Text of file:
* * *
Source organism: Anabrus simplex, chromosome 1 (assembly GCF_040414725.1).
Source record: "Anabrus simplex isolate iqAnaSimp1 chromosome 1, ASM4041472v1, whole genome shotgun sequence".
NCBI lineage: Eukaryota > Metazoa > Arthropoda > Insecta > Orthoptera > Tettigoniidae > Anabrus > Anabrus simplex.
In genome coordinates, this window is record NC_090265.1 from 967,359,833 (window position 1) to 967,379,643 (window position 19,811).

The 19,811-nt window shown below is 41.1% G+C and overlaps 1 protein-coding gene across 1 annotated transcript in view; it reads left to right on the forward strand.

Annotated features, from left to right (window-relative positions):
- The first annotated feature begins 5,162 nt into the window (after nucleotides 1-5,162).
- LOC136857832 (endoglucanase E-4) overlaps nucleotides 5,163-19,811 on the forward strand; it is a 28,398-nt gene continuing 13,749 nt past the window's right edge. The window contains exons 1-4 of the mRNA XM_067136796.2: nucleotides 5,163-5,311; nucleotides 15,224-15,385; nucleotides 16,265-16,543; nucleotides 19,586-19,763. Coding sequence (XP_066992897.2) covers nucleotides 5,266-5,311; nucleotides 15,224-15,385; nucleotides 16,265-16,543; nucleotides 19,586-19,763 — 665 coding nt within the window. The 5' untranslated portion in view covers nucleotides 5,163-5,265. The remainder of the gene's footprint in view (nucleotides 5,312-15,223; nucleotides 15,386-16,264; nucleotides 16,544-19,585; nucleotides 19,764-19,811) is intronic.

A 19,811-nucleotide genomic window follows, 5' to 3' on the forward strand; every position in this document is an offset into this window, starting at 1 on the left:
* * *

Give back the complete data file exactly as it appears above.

Source organism: Anabrus simplex, chromosome 1 (assembly GCF_040414725.1).
Source record: "Anabrus simplex isolate iqAnaSimp1 chromosome 1, ASM4041472v1, whole genome shotgun sequence".
NCBI lineage: Eukaryota > Metazoa > Arthropoda > Insecta > Orthoptera > Tettigoniidae > Anabrus > Anabrus simplex.
In genome coordinates, this window is record NC_090265.1 from 967,359,833 (window position 1) to 967,379,643 (window position 19,811).

The 19,811-nt window shown below is 41.1% G+C and overlaps 1 protein-coding gene across 1 annotated transcript in view; it reads left to right on the forward strand.

Annotated features, from left to right (window-relative positions):
- The first annotated feature begins 5,162 nt into the window (after nucleotides 1-5,162).
- LOC136857832 (endoglucanase E-4) overlaps nucleotides 5,163-19,811 on the forward strand; it is a 28,398-nt gene continuing 13,749 nt past the window's right edge. The window contains exons 1-4 of the mRNA XM_067136796.2: nucleotides 5,163-5,311; nucleotides 15,224-15,385; nucleotides 16,265-16,543; nucleotides 19,586-19,763. Coding sequence (XP_066992897.2) covers nucleotides 5,266-5,311; nucleotides 15,224-15,385; nucleotides 16,265-16,543; nucleotides 19,586-19,763 — 665 coding nt within the window. The 5' untranslated portion in view covers nucleotides 5,163-5,265. The remainder of the gene's footprint in view (nucleotides 5,312-15,223; nucleotides 15,386-16,264; nucleotides 16,544-19,585; nucleotides 19,764-19,811) is intronic.

A 19,811-nucleotide genomic window follows, 5' to 3' on the forward strand; every position in this document is an offset into this window, starting at 1 on the left: